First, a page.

Josiah: Three years ago I broke my kneecap at the Alabama XTERRA warming up and pre-riding the course. I went down and just hit my kneecap on the fork of my bike. So, now I am 30, I definitely do not take the same chances I used to. I tell my wife some guys on mountain bikes ride on the razor’s edge on the downhills. But now I downhill like I have two kids. We have two boys – Sullivan, age 5, and Porter, three and a half..
ST: Do they love the Colorado outdoors? And how many chances do they take?
Josiah: They do just about anything outside right now. But they are pretty well contained and have not pushed limits too far yet. They have a good time riding bikes in our driveway and playing in the back yard.
ST: What mountain activities first caught your fancy?
Josiah: Most of them I picked up since I moved to Colorado. My parents gave me a sense of adventure and this was a perfect place to keep that up. When I started out in Colorado I did snow shoe races. Mostly just local. I did the snow shoe national championships a few times in Michigan and Utah and I won it three times.
Josiah: It is done at an obviously much slower pace than running. It is definitely a strength run event. People that do some cross training tend to cross over pretty well. Triathletes and cyclists can do well at it. The speed is a lot slower. You use a lot more strength. It helps to have some athletic ability. You need to be pretty nimble on your feet. Descending on snow shoes can make the difference of a minute on long downhill. Snow shoe racing shoes are about 7-8 inches wide and about 22-25 inches long. Every snow shoe sinks, it just depends on how much and so you are always dragging some snow up with you. A lot of races maybe one third is on groomed snow, the rest is single track or off track. And in single track you run on top and it’s really uneven footing. Off track is pretty low impact intensity. Compared to even trail running you run on some of the steepest things ever seen. Basically it’s like running with crampons on your foot – you can go up a 30 percent pitch, terrain you never ever do in trail running. A lot of races are on ski resorts where you go straight up ski runs. So it gives you a really cool sense of adventure. It’s one of the best ways to cross train actually, as far as developing your aerobic engine. It’s been a big secret of mine.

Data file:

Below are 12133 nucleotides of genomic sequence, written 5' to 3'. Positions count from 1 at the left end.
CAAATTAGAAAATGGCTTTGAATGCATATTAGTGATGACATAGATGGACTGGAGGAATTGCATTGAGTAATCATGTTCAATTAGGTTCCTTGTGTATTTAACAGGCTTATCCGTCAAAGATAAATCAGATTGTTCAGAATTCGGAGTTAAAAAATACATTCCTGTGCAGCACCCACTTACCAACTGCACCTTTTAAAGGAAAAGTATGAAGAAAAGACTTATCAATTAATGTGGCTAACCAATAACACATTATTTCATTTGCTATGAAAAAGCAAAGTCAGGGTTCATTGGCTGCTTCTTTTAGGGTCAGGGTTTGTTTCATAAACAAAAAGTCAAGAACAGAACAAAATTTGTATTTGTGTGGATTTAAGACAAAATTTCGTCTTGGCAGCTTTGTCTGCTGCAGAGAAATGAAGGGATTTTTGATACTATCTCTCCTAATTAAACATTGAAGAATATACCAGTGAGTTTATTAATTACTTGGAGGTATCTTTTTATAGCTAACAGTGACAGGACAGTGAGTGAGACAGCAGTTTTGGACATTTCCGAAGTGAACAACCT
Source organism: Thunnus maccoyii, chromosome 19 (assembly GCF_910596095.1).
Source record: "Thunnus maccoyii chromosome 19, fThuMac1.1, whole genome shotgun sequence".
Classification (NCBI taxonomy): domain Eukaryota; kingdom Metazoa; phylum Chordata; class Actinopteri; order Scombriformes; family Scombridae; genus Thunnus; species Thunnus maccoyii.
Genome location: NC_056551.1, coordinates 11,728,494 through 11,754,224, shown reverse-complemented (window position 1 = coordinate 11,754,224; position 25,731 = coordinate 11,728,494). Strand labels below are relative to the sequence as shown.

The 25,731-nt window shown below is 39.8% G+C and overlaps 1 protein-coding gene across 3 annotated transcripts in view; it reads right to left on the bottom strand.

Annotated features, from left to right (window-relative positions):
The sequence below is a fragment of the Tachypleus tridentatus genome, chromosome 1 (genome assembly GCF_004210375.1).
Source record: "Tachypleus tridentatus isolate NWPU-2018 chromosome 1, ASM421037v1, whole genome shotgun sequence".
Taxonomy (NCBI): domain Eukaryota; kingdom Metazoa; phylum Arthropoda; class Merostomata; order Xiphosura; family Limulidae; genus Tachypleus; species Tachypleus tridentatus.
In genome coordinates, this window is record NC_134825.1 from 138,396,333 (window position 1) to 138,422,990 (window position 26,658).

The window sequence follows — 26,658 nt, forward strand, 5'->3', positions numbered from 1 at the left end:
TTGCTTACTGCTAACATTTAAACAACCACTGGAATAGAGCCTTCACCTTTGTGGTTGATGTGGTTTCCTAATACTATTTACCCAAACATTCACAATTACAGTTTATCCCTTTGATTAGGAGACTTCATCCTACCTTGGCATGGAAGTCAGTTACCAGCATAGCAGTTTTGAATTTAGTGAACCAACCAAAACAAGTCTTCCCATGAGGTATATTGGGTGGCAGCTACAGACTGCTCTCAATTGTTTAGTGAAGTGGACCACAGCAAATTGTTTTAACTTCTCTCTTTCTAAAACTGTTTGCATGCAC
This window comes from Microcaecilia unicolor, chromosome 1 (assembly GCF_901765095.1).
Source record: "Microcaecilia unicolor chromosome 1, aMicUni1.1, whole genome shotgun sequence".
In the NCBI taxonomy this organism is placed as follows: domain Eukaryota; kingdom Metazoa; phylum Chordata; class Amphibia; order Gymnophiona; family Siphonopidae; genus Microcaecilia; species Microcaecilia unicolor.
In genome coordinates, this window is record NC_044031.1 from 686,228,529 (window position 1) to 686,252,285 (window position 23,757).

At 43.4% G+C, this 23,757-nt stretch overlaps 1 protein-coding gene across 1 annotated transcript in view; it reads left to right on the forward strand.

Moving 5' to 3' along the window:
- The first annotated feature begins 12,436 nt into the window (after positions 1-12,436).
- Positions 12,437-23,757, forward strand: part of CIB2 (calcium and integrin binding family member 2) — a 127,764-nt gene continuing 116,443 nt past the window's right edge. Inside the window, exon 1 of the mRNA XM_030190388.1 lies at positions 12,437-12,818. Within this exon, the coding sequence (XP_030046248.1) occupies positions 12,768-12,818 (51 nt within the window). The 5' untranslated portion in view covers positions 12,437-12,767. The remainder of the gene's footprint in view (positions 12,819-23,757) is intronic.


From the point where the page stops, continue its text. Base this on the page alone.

ST: So how do you use winter sports like snow shoeing in daily workouts?
Josiah: Lot of my winter workouts are just head out and run straight up the ski hill. I might only go 2 miles. It might only be a 30 minute workout. If I had a chairlift I can do it two or three times.
ST: What sort of work do you do to supplement your racing income?
Josiah: I work at Dogma Athletica, a gym in Edwards Colorado, and do personal training there. I also do online coaching, especially triathletes, cyclists runners.
ST: At this point, what is your main goal of the season?
Josiah: Maui is the ultimate goal of this season. I’ll leave it at that. You never know what the future will hold. The next six months I will try to have narrower focus to shine in on XTERRA.
ST: What do you consider your ace in the hole discipline in XTERRA races?
Josiah: I made most improvement recently in the swim. But it is far from being ace in the hole. My swim is close enough to put me in position. But I am a strong biker and runner. For XTERRA you have to dominate the bike to win and my biking is better now than in any other year, in part through a new coach I have, Mike Durner from Colorado Springs. He is with Carmichael Training Systems. I have been a coach myself about 8 years so I definitely see the value in it. And I find it is an advantage at this time to release that responsibility to someone else. I feel like I am coachable person and I have seen some really good results with training less in volume and with more specificity. Plus it’s good for my family.
Josiah: Salomon trail running shoes, First Endurance nutrition products, TYR apparel, Profile Design.
ST: Ever had a song stick in your head while training or racing?
Josiah: Funny thing about that. I don’t own an iPod and I do not train with music. People might make fun of me for that. But I know the lyrics to this song by Fort Minor called Remember the Name. It goes like this:
This is ten percent luck, twenty percent skill
Fifteen percent concentrated power of will
Five percent pleasure, fifty percent pain
And a hundred percent reason to remember the name!
It stuck in my head for Worlds at Maui last year and it was a good motivator there.
ST: Coming back from injury, you finished 7th at Maui last October. What can you do to get closer to the podium or a win?
Josiah: I think my new swim and stronger bike will make the difference this year. Very often I am playing catch-up and you never hear “Josiah is in third place” on the microphone until it’s over. Hopefully, this year they’ll be hearing my name on the mic a whole lot earlier. Finally, I simply have to run faster.